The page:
UNC System President Tom Ross reeled off the numbers: 800,000 veterans, the third largest active military force of any state in the nation, six major military installations. North Carolina is a military state; the public institutions in North Carolina have a responsibility to our military, Ross explained to the crowd celebrating the new UNC Physician Assistant (PA) Program.
“As increasing numbers of troops return home to the U.S. from wars abroad and transition to civilian life, many will be looking for ways to improve their education and to find their way in the civilian workforce,” he said.
The UNC PA Program, set to launch on January 4, 2016, when the first 20 students begin coursework, is one important new way veterans with medical experience, especially Special Forces Medical Sergeants (18-Deltas), as well as other nontraditional students, may access unique educational and career opportunities.
The timing of the program launch could not be better. By 2020, estimates reveal a national shortage of approximately 150,000 physicians and 65,000 primary care physicians. In North Carolina, the problem is most acute because so many citizens live in areas that do not have enough health-care providers to serve their communities effectively. The program will help to reduce the state’s health-care workforce shortage to provide training in underserved areas.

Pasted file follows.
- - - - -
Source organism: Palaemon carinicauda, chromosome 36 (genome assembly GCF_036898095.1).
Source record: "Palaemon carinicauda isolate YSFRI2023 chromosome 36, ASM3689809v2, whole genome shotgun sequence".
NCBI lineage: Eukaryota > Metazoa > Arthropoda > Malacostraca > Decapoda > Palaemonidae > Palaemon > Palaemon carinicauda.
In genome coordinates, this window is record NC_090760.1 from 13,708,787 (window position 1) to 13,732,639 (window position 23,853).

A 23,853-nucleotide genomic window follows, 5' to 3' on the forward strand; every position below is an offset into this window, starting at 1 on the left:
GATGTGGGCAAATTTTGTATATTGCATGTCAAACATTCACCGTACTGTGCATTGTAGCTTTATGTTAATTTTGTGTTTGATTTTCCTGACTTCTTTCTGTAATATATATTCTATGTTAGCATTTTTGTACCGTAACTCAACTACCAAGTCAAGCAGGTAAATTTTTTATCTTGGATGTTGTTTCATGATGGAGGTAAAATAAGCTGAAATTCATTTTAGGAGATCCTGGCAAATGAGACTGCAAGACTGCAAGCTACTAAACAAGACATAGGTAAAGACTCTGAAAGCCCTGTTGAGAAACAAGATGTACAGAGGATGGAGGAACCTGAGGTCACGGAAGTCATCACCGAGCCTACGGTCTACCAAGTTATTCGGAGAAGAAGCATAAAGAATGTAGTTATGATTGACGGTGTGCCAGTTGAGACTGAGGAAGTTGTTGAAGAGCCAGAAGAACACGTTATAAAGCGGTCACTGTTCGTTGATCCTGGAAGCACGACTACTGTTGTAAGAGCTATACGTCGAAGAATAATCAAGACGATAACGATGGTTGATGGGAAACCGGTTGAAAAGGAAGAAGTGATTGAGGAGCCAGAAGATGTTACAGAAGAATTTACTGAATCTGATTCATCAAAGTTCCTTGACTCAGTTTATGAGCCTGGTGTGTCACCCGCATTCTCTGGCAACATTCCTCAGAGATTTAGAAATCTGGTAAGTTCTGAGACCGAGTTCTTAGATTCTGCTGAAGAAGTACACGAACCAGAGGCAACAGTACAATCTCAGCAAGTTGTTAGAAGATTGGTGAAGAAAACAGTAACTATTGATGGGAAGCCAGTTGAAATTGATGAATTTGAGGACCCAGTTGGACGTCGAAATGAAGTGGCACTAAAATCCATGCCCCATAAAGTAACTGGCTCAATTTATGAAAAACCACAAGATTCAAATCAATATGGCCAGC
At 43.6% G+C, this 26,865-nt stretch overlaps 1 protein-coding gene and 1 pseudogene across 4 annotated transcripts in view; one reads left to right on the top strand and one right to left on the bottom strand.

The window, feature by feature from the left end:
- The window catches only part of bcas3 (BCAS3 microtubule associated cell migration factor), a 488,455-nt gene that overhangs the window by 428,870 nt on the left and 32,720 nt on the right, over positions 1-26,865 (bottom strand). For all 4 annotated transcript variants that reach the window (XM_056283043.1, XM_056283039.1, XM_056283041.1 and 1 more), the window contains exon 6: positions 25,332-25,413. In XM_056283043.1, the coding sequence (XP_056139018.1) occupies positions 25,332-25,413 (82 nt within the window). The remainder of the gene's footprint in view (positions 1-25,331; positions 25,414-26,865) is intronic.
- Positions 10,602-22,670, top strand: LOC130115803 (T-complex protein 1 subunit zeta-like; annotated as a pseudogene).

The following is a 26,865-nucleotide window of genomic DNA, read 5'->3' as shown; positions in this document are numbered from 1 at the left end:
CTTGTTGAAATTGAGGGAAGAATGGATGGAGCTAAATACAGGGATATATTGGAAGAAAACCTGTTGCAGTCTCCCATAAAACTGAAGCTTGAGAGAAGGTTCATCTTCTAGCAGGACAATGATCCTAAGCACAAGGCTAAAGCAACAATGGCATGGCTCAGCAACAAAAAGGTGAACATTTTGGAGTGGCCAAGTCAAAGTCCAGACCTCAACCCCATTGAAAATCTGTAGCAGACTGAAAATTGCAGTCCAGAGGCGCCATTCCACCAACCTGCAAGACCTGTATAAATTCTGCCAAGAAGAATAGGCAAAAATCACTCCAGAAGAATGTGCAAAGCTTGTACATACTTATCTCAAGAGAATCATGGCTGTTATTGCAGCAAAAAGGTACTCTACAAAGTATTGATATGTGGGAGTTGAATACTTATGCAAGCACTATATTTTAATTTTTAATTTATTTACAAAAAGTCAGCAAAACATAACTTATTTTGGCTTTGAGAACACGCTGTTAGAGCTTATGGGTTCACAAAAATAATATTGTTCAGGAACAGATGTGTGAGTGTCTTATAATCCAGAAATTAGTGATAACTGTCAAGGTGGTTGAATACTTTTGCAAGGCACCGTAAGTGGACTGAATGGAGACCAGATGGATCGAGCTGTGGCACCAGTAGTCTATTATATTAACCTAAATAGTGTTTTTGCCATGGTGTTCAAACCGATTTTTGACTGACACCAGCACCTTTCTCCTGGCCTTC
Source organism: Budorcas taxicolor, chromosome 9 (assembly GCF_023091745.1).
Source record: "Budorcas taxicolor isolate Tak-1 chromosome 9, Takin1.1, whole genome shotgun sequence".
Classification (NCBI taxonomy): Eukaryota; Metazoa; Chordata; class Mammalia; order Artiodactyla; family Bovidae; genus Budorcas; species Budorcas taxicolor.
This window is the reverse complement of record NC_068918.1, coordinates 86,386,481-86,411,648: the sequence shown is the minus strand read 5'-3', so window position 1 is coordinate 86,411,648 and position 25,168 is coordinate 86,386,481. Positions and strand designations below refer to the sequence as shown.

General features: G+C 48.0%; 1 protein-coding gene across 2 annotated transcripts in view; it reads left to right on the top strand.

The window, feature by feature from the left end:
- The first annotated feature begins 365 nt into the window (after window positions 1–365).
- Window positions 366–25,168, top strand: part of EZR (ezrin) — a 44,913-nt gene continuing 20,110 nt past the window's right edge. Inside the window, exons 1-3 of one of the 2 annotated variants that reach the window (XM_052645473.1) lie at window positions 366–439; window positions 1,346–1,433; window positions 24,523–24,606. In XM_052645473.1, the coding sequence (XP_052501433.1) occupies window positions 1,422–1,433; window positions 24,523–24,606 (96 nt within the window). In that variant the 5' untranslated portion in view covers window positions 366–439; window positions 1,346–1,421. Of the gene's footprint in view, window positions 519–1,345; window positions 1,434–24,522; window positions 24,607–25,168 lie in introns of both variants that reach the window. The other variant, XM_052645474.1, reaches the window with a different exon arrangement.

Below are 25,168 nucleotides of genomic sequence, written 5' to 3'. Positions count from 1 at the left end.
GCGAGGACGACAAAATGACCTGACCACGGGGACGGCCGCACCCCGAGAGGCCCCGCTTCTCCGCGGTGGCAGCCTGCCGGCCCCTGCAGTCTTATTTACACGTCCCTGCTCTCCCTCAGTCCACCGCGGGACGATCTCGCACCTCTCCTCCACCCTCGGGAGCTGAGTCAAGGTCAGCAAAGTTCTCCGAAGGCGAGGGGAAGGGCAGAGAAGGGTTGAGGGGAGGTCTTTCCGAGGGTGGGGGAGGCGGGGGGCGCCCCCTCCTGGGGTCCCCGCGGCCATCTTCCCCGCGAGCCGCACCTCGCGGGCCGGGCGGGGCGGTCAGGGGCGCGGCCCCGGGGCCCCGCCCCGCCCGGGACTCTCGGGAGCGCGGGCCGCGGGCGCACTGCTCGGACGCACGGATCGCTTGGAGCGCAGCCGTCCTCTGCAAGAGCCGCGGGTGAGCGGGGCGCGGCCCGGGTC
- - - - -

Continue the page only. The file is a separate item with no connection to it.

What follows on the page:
“We have developed our program to take into account the health-care needs of the constituents of this state, with a particular focus on rural outreach and community-based care,” said Stephen Hooper, PhD, Chair of the UNC School of Medicine’s Department of Allied Health Sciences, the home of the new program. “I am confident that this program will not only become one of the best programs of its kind in the state – I am confident that it will become one of the premier PA programs in the country.”
To recruit and teach nontraditional students, nontraditional medical personnel have been tapped as program faculty. Dr. Paul Chelminski, program director, professor of medicine, and primary care physician at UNC, came to medicine from the Peace Corps. Chelminski emphasized the program’s fit within UNC’s public service mission by evoking UNC President Edward Kidder Graham’s 1914 Inaugural Address: “‘We hope to make the campus co-extensive with the boundaries of the State…to put the University…in warm, sensitive touch with every problem in North Carolina life, small and great,’” Chelminski said.